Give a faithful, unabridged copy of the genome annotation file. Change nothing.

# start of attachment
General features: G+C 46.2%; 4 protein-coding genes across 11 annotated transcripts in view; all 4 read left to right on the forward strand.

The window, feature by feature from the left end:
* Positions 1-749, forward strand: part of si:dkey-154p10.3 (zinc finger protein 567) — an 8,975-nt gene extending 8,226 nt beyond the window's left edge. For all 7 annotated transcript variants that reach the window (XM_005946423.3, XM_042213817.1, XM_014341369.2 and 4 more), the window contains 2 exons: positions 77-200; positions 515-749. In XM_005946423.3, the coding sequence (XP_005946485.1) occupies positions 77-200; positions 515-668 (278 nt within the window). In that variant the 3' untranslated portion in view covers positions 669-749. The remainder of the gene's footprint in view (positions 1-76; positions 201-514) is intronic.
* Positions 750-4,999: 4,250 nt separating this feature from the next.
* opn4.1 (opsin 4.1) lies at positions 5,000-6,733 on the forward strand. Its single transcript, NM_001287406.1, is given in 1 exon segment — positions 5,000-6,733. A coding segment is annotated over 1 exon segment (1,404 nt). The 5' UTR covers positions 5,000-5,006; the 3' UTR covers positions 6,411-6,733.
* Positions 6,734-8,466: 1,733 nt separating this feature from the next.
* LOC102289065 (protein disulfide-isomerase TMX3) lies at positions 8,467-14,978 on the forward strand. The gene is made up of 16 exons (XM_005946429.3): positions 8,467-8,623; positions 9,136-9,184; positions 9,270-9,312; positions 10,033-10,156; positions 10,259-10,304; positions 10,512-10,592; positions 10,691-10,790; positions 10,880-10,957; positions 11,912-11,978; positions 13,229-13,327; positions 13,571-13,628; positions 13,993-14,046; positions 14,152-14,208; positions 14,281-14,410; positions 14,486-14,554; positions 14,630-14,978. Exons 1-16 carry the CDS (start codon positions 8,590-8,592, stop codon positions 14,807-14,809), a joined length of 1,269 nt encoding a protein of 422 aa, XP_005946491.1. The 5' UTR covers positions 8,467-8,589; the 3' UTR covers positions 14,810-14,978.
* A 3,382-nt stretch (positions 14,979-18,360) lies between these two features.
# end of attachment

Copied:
General features: G+C 46.2%; 4 protein-coding genes across 11 annotated transcripts in view; all 4 read left to right on the forward strand.

The window, feature by feature from the left end:
* Positions 1-749, forward strand: part of si:dkey-154p10.3 (zinc finger protein 567) — an 8,975-nt gene extending 8,226 nt beyond the window's left edge. For all 7 annotated transcript variants that reach the window (XM_005946423.3, XM_042213817.1, XM_014341369.2 and 4 more), the window contains 2 exons: positions 77-200; positions 515-749. In XM_005946423.3, the coding sequence (XP_005946485.1) occupies positions 77-200; positions 515-668 (278 nt within the window). In that variant the 3' untranslated portion in view covers positions 669-749. The remainder of the gene's footprint in view (positions 1-76; positions 201-514) is intronic.
* Positions 750-4,999: 4,250 nt separating this feature from the next.
* opn4.1 (opsin 4.1) lies at positions 5,000-6,733 on the forward strand. Its single transcript, NM_001287406.1, is given in 1 exon segment — positions 5,000-6,733. A coding segment is annotated over 1 exon segment (1,404 nt). The 5' UTR covers positions 5,000-5,006; the 3' UTR covers positions 6,411-6,733.
* Positions 6,734-8,466: 1,733 nt separating this feature from the next.
* LOC102289065 (protein disulfide-isomerase TMX3) lies at positions 8,467-14,978 on the forward strand. The gene is made up of 16 exons (XM_005946429.3): positions 8,467-8,623; positions 9,136-9,184; positions 9,270-9,312; positions 10,033-10,156; positions 10,259-10,304; positions 10,512-10,592; positions 10,691-10,790; positions 10,880-10,957; positions 11,912-11,978; positions 13,229-13,327; positions 13,571-13,628; positions 13,993-14,046; positions 14,152-14,208; positions 14,281-14,410; positions 14,486-14,554; positions 14,630-14,978. Exons 1-16 carry the CDS (start codon positions 8,590-8,592, stop codon positions 14,807-14,809), a joined length of 1,269 nt encoding a protein of 422 aa, XP_005946491.1. The 5' UTR covers positions 8,467-8,589; the 3' UTR covers positions 14,810-14,978.
* A 3,382-nt stretch (positions 14,979-18,360) lies between these two features.